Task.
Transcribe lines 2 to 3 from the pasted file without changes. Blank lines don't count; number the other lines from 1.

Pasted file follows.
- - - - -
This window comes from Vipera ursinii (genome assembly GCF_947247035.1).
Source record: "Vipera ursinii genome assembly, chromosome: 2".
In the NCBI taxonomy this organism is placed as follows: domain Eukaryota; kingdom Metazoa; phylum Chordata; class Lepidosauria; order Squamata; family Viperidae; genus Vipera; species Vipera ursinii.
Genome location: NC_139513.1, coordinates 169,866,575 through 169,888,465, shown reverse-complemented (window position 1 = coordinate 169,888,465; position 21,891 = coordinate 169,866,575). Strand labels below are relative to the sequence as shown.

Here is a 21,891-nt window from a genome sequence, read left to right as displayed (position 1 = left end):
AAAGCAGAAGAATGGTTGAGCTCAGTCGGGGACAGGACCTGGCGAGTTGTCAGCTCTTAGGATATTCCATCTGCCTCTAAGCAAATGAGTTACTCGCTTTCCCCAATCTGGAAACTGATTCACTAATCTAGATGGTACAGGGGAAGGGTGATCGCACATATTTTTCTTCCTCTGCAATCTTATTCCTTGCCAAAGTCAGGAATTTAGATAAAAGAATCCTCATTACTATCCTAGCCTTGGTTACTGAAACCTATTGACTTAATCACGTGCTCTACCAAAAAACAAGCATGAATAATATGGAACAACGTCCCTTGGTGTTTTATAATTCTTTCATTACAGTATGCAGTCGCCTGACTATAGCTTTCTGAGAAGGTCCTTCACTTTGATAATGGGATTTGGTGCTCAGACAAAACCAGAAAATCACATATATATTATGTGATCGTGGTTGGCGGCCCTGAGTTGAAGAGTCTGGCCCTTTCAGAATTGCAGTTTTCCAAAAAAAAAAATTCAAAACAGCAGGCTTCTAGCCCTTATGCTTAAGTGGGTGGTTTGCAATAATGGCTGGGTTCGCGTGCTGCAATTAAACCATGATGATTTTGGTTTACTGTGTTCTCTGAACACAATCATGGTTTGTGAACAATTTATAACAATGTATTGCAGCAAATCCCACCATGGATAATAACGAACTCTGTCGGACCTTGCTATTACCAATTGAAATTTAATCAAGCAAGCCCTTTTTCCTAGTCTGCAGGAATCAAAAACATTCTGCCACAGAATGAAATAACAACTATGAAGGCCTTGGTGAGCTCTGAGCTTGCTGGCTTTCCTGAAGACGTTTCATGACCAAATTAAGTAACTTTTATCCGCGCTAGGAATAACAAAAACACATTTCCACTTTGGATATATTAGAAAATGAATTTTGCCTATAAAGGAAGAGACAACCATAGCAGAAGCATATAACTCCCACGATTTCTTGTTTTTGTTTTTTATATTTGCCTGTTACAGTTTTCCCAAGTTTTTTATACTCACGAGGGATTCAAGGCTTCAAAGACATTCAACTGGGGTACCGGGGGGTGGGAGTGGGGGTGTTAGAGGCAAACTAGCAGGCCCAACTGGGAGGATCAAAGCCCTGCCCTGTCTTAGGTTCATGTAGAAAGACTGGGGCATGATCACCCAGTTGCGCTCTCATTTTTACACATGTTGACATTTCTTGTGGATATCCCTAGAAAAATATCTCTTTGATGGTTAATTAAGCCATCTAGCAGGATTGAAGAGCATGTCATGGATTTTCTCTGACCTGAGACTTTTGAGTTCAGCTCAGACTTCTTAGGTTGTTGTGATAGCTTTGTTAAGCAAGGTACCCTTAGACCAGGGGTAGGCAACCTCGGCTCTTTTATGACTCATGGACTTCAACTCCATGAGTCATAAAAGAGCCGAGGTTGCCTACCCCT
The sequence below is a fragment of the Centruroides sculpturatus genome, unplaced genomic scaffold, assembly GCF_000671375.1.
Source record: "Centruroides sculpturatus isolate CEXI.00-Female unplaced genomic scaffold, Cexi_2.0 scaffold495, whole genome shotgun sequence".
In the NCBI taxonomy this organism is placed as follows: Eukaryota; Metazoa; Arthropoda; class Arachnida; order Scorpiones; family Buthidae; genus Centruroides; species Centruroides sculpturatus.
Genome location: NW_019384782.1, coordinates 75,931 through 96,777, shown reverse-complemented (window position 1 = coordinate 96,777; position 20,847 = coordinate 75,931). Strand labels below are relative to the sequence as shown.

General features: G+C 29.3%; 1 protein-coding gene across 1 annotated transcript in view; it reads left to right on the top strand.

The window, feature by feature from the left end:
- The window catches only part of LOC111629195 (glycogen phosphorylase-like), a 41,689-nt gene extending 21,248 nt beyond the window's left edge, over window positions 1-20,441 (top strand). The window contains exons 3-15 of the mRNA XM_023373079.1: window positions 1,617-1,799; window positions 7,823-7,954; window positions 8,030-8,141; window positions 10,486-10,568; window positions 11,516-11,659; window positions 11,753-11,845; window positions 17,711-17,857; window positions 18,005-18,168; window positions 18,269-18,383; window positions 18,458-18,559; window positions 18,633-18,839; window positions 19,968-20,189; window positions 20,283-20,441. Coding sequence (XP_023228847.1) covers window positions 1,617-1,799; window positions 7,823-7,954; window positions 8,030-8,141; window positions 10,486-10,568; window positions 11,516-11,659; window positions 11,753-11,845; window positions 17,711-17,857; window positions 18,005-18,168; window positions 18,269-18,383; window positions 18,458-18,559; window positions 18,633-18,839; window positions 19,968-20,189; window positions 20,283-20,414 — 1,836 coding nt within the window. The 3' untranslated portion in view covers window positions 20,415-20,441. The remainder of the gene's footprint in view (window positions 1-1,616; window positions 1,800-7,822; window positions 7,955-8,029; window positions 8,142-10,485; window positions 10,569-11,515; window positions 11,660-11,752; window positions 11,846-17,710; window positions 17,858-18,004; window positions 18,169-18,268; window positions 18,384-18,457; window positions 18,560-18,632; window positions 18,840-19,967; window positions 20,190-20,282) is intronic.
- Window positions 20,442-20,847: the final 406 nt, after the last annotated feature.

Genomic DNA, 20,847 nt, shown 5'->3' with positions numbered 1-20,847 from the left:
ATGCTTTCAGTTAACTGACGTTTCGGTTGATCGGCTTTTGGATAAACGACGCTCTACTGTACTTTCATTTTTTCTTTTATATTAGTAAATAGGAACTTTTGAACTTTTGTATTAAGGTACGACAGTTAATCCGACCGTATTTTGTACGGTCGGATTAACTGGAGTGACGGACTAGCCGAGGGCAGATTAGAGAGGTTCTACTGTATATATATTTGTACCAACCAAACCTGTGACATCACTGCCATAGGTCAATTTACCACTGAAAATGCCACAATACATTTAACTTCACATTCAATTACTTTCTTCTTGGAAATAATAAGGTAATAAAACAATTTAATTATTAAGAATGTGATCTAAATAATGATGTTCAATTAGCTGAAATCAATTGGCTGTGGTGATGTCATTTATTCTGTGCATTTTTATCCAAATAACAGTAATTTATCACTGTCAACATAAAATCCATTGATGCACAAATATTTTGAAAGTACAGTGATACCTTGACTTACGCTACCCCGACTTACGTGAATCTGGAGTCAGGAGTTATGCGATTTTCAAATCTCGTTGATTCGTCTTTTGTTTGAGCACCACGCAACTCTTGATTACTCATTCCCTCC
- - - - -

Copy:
Source record: "Vipera ursinii genome assembly, chromosome: 2".
In the NCBI taxonomy this organism is placed as follows: domain Eukaryota; kingdom Metazoa; phylum Chordata; class Lepidosauria; order Squamata; family Viperidae; genus Vipera; species Vipera ursinii.